Chris Oyakhilome
Church: Believers’ Loveworld Ministries, a.k.a Christ Embassy
Estimated net worth: $30 million – $50 million
Last year, the charismatic preacher was at the center of a $35 million money laundering case in which he was accused of siphoning funds from his church to foreign banks. Pastor Chris pleaded no wrongdoing and the case was eventually dismissed. His church, Christ Embassy, boasts more than 40,000 members, several of whom are successful business executives and politicians. Oyakhilome’s diversified interests include newspapers, magazines, a local television station, a record label, satellite TV, hotels and extensive real estate. His Loveworld TV Network is the first Christian network to broadcast from Africa to the rest of the world on a 24 hour basis.
Temitope Joshua
Church: Synagogue Church Of All Nations (SCOAN)
Estimated net worth: $10 million – $15 million
Nigeria’s most controversial clergyman is also one of its richest and most philanthropic. T.B Joshua heads the Synagogue Church of all Nations (SCOAN), a congregation he founded in 1987, which accommodates over 15,000 worshippers on Sundays. The Pastor has remained controversial for several years for his inexplicable powers to heal all sorts of incurable diseases, including HIV/AIDS, cancer and paralysis. For miracle-craving worshippers, it’s the perfect seduction. The church currently has branches in Ghana, the United Kingdom, South Africa, and Greece. In the past three years, he has given over $20 million to causes in education, healthcare and rehabilitation programs for former Niger Delta militants. He owns Emmanuel TV, a Christian television network, and is close friends with Ghanaian President Atta Mills.
Matthew Ashimolowo
Kingsway International Christian Centre (KICC)
Estimated net worth: $6 million – $10 million
In 1992, Foursquare Gospel Church, a Nigerian church, sent Ashimolowo to open a satellite branch in London. But Pastor Matthew had other ideas and decided to set up his own church instead. Today, his Kingsway International Christian Center is reportedly the largest Pentecostal church in the United Kingdom. In 2009, the church posted profits of close to $10 million and assets worth $40 million. Ashimolowo earns an annual salary of $200,000, but his real wealth comes from varied business interests including his media company, Matthew Ashimolowo media, which churns out Christian literature and documentaries. Ashimolowo’s representatives did not respond to a request confirming his net worth and ownership of all these assets.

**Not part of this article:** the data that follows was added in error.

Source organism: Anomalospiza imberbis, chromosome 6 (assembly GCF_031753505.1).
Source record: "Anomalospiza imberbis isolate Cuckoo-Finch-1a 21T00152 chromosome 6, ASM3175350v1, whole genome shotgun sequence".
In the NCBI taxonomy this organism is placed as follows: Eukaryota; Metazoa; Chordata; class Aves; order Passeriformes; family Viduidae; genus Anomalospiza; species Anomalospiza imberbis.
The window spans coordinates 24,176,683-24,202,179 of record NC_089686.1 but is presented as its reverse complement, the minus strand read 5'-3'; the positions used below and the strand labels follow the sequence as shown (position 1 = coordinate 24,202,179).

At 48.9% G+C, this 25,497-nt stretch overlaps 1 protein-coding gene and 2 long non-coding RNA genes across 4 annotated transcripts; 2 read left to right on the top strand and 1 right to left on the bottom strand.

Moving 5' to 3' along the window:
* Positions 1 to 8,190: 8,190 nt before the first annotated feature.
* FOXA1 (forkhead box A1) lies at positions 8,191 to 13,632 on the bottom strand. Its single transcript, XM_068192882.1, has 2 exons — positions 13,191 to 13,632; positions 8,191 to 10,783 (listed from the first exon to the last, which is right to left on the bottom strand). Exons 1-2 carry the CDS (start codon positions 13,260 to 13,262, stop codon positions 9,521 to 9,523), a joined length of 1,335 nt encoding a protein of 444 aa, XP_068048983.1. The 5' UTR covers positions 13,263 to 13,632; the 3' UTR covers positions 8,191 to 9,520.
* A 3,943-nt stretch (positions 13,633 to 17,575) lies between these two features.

Chris Okotie
Church: Household of God Church
Net worth: $3 million -$10 million
Pastor Okotie made his first success as a popular pop musician in the 80s. He found the light, embraced the bible and set up the Household of God Church, one of Nigeria’s most flamboyant congregations. His 5,000 member church consists predominantly of Nollywood celebrities, musicians, and society people. He contested and lost Nigerian presidential elections for the third time this year under the Fresh Party, a political party he founded and funds. An automobile lover, he owns a Mercedes S600, Hummer and Porsche among several others.

3 thoughts on “Nigeria’s Five Richest Pastors and Why You Should Care

  1. I wonder what an article on America’s five richest pastors would look like. Or America’s five richest CEO’s of parachurch organizations.

    • I wrote that article (several, in fact) but we received a lot of backlash from people saying that we shouldn’t “attack” pastors and we should instead focus on the people doing good things. I do understand that perspective but I also think people need to be made aware of some of the deception going on when these guys “peddle the word of God for profit”.

Leave a Reply

Fill in your details below or click an icon to log in: Logo

You are commenting using your account. Log Out /  Change )

Google+ photo

You are commenting using your Google+ account. Log Out /  Change )

Twitter picture

You are commenting using your Twitter account. Log Out /  Change )

Facebook photo

You are commenting using your Facebook account. Log Out /  Change )


Connecting to %s